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Ask An Expert: Best Bike Rides In Chicago

April 6, 2013 8:00 AM

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(credit: ironcycles.com)

(credit: ironcycles.com)

By Jacky Runice

(credit: ironcycles.com)

(credit: ironcycles.com)

Adam Wachendorf

Iron Cycles
3136 W. Montrose Ave.
Chicago, IL 60618
(773) 539-4766
www.ironcycles.com

Some of the best things about cycling in Chicago, according to Adam Wachendorf, Manager at Iron Cycles, include the more than 170 miles of lanes available to riders, and many miles of off-street paths including a beautiful 18.5-mile Lakefront Path. The seed for cycling was planted when Wachendorf, a native of Northern California, got into BMX as a kid. It really blossomed, though, when he got laid off from a corporate job in 2009. Instead of eating his way through the predicament, he picked up a bike again, lost 100 pounds through bicycling and eventually became the manager of Iron Cycles, a full-service bike shop serving Chicago commuters and racers alike. Here are five of his top bike rides.


Lakefront Path Ride (easy)

Wachendorf and fellow Iron Cyclers love starting at Montrose Beach riding south past North Avenue Beach, taking in all the sights of Lake Michigan, the inimitable skyline and Soldier Field. “It’s car free and beautiful,” he beams. The 18.5-mile path doesn’t wander more than a few hundred yards from the lakefront, and if you head out in the summer, you’ll ride past runners, fitness classes, people playing volleyball and soccer, picnickers and all kinds of Chicagoans enjoying a day outdoors. Wachendorf suggests wrapping up the ride at Burnham Harbor.


North Branch Trail (easy to medium)

Starting from Devon and Milwaukee Avenues and riding along the north branch of the Chicago River, the path takes you up and around Chicago Botanical Gardens. A total ride of about 30 miles round trip, there are plenty of rest stops, parks, picnic groves and wildlife along the way. You may meet up with equestrians, too, as a few horse trails still remain. Stop in for lunch at the Botanical Gardens then loop back to your starting point. Admission to the Gardens is free and only cars have to pay for parking. The trail is well maintained and the ride is almost entirely tree-covered which makes it biker friendly even on sweaty summer days.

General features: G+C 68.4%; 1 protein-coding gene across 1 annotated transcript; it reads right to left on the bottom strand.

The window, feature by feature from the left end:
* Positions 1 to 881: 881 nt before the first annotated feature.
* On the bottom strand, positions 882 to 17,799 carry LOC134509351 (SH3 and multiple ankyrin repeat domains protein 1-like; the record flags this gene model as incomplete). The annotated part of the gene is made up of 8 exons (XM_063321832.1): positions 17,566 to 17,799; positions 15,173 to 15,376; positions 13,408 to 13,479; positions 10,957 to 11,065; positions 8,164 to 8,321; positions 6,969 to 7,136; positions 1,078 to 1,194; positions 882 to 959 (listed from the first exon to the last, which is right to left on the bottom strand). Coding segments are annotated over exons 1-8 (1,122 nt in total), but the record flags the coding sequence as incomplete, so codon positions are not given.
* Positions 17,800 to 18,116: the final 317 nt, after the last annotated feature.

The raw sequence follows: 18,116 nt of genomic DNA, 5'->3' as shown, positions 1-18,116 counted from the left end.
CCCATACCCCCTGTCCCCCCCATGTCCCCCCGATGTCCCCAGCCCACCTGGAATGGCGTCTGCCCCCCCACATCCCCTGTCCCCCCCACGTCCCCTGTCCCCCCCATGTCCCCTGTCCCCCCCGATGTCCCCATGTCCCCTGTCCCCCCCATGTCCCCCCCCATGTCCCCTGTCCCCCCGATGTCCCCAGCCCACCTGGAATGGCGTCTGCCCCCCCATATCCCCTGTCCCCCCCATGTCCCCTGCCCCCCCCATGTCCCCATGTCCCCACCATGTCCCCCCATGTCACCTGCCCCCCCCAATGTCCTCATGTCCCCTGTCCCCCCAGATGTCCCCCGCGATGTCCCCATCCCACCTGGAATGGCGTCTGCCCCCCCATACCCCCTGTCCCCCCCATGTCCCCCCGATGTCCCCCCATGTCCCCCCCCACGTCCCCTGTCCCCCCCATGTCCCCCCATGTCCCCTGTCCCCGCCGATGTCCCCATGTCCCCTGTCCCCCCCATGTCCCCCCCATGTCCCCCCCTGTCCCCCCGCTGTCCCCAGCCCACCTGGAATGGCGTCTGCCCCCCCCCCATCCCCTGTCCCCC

Palos Forest Preserve, Willow Springs, IL (all skill levels)

Our expert likens Palos to be the mother of trail systems among the Cook County Forest Preserves. It boasts the largest trail system and attracts lots of bicycle enthusiasts  Explore 50 miles of single-track and wide-track trails climbing over hills and offering brisk descents. The varied terrain and elevation levels, from serpentine single track to rambling wide track, means an entertaining and challenging ride for all skill levels. The ride begins in the state forest preserve and you can choose among the network of trails.

Related: Best Places To Rent A Bike In Chicago

The Judson Ride (hard)

All you need to know is that you meet at 7:30 a.m. on Saturday at the corner of Judson and Greenleaf in Evanston and the course of this popular group ride is determined by the biker at the head of the pack. Expect to pedal 50-plus miles at around 20 to 25 miles per hour and your quadriceps will be singing to you. “The ride always starts with coffee and ends with coffee,” our expert says. “We clearly love our coffee!” The ride shoves off at 8 a.m. during the winter months.

Midweek Gem (hard)

Another one of the fastest rides you’ll encounter in the Chicago area, the Midweek Gem typically sees 20 to 40 riders meeting at 1027 Davis Street in Evanston around 6 p.m. on Wednesdays. It’s the site of the old Turin Cycles shop, soon to be Wheel and Sprocket. The speedy spin travels north into leafy Lake Forest and other North Shore burgs, looping back and bumping up your distance into the 40-mile range. Many riders like to end the jaunt at JJ Peppers on Ridge Boulevard in Chicago for cold High Life beer and group congrats. The Midweek Gem takes off April through the beginning of winter. 

Jacky Runice has been a columnist with the Daily Herald Chicago since grunge music and flannel was the new black. Her fingers and gray matter have been busy as travel editor of Reunions Magazine; penning a column that was syndicated around the nation via Tribune Media Services. Her work can be found at Examiner.com.

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